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Analysis
A road less travelled

A road less travelled

Brazil’s crisis may spell political change

by David Smith

Mon 17 Aug 2015

This past weekend, tens of thousands marched through the major cities of Brazil for the third time this year, demanding the impeachment of President Dilma Rousseff, who is confronting a major political scandal at a time of economic crisis.

Even with lower numbers, the symbolism spoke volumes. Thousands occupied Copacabana Beach in Rio, wearing the country’s yellow-and-green football shirts and carrying signs saying: ‘Dilma out.’ In São Paulo, the industrial engine room of Latin America, over 100,000 people took over the city centre to insist the president should go. Even in her home city, the mining capital of Belo Horizonte, the crowds gathered.

Despite the circumstances, Rousseff appeared remarkably calm – surprising in a country where a president has been ousted by street protests as recently as 1992. In an interview broadcast on the eve of these demonstrations, she insisted that she had no intention of resigning. Ducking all offers to criticise her opponents, she remarked: ‘We Brazilians are learning how to live with each other in openness, despite our differences.’

Spin, maybe – but in these days of such tumult, the country’s political establishment seems to be taking a rare path in Latin America, indeed in the world of the emerging markets. The president may be beleaguered, with one recent poll putting her approval rating at 8% of the electorate – a record low even in Brazil – but her government is backing the relentless investigation of a corruption scandal that threatens her survival. It’s hard to imagine the leadership in other Brics countries – for example, Russia or South Africa – taking this road.

The scandal revolves around the state oil giant Petrobras and the $3bn Petrobras executives allegedly took as kickbacks for contracts before channeling funds to politicians, including top brass in Rousseff’s ruling Workers Party. The treasurer of that party is heading for jail. The country’s top construction magnate is already behind bars. The speaker of the lower house of congress, a key Rousseff ally until recently, is under investigation for allegedly taking a $5m bribe.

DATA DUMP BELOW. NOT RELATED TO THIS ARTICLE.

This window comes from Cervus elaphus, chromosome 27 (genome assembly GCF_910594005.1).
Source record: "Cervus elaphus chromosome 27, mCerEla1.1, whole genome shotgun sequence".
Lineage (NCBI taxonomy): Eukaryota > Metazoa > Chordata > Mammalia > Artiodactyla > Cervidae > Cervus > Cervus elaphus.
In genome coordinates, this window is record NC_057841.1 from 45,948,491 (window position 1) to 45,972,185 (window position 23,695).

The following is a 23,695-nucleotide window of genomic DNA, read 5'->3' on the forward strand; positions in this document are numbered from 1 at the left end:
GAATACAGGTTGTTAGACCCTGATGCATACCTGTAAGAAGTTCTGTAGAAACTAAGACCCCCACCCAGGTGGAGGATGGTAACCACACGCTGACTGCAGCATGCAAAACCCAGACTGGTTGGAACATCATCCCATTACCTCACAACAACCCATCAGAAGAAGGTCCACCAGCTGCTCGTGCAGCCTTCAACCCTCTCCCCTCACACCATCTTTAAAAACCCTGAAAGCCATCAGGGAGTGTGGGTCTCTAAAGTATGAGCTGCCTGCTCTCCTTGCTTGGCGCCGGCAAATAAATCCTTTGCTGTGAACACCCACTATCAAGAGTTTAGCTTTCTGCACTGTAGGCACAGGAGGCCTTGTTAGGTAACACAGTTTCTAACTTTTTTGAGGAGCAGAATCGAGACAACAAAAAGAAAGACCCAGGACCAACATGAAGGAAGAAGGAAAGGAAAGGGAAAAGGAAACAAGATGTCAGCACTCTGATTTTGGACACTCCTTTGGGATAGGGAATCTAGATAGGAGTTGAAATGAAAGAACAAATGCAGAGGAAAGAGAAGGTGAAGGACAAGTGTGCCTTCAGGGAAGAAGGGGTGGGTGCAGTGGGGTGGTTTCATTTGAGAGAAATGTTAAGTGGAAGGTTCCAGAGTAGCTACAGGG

The president herself, who once chaired Petrobras as energy minister, has much to fear – yet she has pledged support for the judicial investigation team heading Operation Lava Jato (Car Wash).

What makes this political storm exceptionally turbulent is the state of the world’s eighth-largest economy. The telltale signs are glaringly obvious, and go well beyond an inflation rate of nearly 10% and unemployment rising rapidly every month.

Two weeks ago, the government projected the economy would shrink 1.8% this year. A week later, it forecast contraction of 1.97% – and this from a leadership that took power at a time of 7.5% annual growth.

Finance Minister Joaquim Levy has insisted austerity is imperative, so spending cuts and tax hikes are planned to help the government return to surplus. Yet a disappointed Levy emerged from another crisis meeting to announce that Brazil is lowering its projection of a primary budget surplus from 1.1% of GDP to a miniscule 0.15%.

And shortly afterwards, the congress passed wage rises for public servants and the police, adding $R2.5bn ($700m) to Levy’s budget, a hefty chunk of what he’d saved. ‘Everyone is in charge, and no-one is in charge,’ said one deputy still loyal to the president. ‘The clock is ticking on this presidency, as the economy collapses.’

No wonder the real dropped 2% in a day recently, and is now standing at its lowest value against the dollar in more than 12 years. Little surprise when Moody’s cut Brazil’s investment rating to near-junk status this month, with Standard and Poor’s suggesting Brazil could lose its investment grade by the turn of next year.

In São Paulo, the CEO of one of Brazil’s biggest companies offers the following arithmetic: ‘Brazil needs to grow by 2%, and have a primary budget surplus of 2% of GDP to stabilise its debt ratios and bring back investors. That’s unthinkable in this economic and political climate.’

Yet, despite the financial gloom and political protests, and a scandal that may yet bring down a president, there is surely a bigger picture at work here. In an age when emerging markets are bedeviled by the age-old issue of corruption and the need for greater transparency, President Rousseff is taking the road less travelled towards the truth, come what may – and, it seems, whatever the consequences.

David Smith, OMFIF Advisory Board Member, represented the UN Secretary-General in the Americas 2004–14.

 

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